Positive contribution margin is a scale that has come after a significant wait, and this milestone is what its founders believe makes GrocerApp’s business defensible against new competition such as new online grocery startups.
While the startup would be trying hard to scale itself and attain profitability – itself a difficult prospect because the margins are extremely thin – GrocerApp would have attained profitability that would give it enough cash from the company itself and the larger rounds it would raise to keep its competitors from moving ahead in the game.
Against the backdrop of GrocerApp’s robust operations and growth potential, new funds will fuel its growth and attain profitability quickly. Though Ahmed says they could have attained profitability on their own, without even raising funds, it would only make the process quicker with a new round of financing.
The new investment (once finalised) and its utilisation will eventually set the ground for a much larger round that would be used to scale GrocerApp’s operations to five more cities.
“These funds will help us crack the model even further. It will also help us set up operations in a way that would enable us to handle operations in multiple cities from Lahore. We would figure out how to scale to another city and maintain fulfilment in another city while not even being there. We will be looking to raise a larger Series maybe by the middle or early next year,” he says.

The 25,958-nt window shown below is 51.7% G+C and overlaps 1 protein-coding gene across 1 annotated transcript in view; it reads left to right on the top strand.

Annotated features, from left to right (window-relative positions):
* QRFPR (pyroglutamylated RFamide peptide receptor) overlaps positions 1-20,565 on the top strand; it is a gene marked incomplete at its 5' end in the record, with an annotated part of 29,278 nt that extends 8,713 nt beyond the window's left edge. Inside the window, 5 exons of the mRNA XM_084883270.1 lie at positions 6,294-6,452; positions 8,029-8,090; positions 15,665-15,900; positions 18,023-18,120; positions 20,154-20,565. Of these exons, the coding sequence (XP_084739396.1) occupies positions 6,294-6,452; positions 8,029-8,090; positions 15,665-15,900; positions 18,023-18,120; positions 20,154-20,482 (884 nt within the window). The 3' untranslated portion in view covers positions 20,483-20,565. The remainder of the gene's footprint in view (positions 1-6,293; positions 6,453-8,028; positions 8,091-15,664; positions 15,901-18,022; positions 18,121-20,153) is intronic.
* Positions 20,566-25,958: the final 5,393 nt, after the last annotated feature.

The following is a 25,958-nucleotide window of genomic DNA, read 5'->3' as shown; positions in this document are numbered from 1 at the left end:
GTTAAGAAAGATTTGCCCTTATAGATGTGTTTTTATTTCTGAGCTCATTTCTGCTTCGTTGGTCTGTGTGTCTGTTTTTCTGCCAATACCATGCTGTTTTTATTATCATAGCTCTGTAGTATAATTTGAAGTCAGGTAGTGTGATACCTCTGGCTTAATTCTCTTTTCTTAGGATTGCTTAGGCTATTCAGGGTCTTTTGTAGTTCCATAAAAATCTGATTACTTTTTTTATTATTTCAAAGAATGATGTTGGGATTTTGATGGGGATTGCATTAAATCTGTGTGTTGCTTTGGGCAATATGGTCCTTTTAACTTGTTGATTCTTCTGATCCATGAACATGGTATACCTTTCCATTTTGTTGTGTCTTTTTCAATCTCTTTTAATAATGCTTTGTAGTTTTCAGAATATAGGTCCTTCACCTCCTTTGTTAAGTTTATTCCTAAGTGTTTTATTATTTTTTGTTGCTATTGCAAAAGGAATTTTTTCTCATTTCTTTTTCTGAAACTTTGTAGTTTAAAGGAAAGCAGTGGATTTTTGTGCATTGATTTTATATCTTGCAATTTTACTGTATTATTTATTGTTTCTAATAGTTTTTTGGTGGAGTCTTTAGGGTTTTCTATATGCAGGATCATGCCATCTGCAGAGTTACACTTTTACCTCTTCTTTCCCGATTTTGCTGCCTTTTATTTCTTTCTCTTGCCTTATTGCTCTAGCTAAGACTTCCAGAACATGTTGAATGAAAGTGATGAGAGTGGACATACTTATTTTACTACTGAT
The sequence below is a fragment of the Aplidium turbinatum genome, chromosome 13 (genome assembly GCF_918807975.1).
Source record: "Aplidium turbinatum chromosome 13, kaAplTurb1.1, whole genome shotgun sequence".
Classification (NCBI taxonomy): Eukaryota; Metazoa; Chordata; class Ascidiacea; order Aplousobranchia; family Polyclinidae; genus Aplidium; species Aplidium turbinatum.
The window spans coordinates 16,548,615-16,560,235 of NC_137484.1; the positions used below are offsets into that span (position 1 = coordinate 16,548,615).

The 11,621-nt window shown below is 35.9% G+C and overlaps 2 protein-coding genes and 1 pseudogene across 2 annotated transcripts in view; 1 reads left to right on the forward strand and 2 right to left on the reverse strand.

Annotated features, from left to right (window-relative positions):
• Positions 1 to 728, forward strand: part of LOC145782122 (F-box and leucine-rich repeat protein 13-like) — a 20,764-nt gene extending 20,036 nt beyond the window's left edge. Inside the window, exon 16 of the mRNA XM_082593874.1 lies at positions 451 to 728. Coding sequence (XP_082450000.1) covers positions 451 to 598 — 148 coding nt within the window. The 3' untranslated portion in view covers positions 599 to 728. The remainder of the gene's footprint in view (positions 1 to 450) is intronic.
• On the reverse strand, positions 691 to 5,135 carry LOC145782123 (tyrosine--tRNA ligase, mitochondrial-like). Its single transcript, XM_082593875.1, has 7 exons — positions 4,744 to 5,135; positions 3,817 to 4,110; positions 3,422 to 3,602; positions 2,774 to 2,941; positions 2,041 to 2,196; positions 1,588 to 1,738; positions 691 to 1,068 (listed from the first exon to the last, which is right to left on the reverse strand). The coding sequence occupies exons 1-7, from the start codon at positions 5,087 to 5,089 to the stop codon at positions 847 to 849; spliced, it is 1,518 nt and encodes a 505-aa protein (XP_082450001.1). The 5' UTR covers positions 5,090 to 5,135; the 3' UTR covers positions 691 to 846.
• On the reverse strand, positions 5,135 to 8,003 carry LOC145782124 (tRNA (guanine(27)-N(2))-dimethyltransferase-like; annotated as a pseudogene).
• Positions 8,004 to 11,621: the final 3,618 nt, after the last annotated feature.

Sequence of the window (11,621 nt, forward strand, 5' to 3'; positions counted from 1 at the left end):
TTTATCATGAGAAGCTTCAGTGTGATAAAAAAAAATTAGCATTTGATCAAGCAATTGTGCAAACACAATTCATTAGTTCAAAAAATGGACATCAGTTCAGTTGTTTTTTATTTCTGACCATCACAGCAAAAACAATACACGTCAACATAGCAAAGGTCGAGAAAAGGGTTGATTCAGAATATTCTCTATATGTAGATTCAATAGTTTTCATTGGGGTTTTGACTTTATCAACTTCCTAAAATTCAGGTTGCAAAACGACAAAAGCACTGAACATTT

As for the valuation, GrocerApp wants to keep it undisclosed.
As mentioned earlier, an impetus has been provided to grocery sales by the pandemic across the globe and GrocerApp says it has witnessed a huge surge in orders during the lockdown period. That has also exposed users to the convenience that technology brings with it.
Consumers now, because they have seen the convenience of e-commerce grocery, even if unwillingly, might be more inclined towards it post-pandemic, especially if they get used to it. This would automatically mean increased users on online grocery platforms. And only those that leverage technology better would be able to grow and even dominate the space.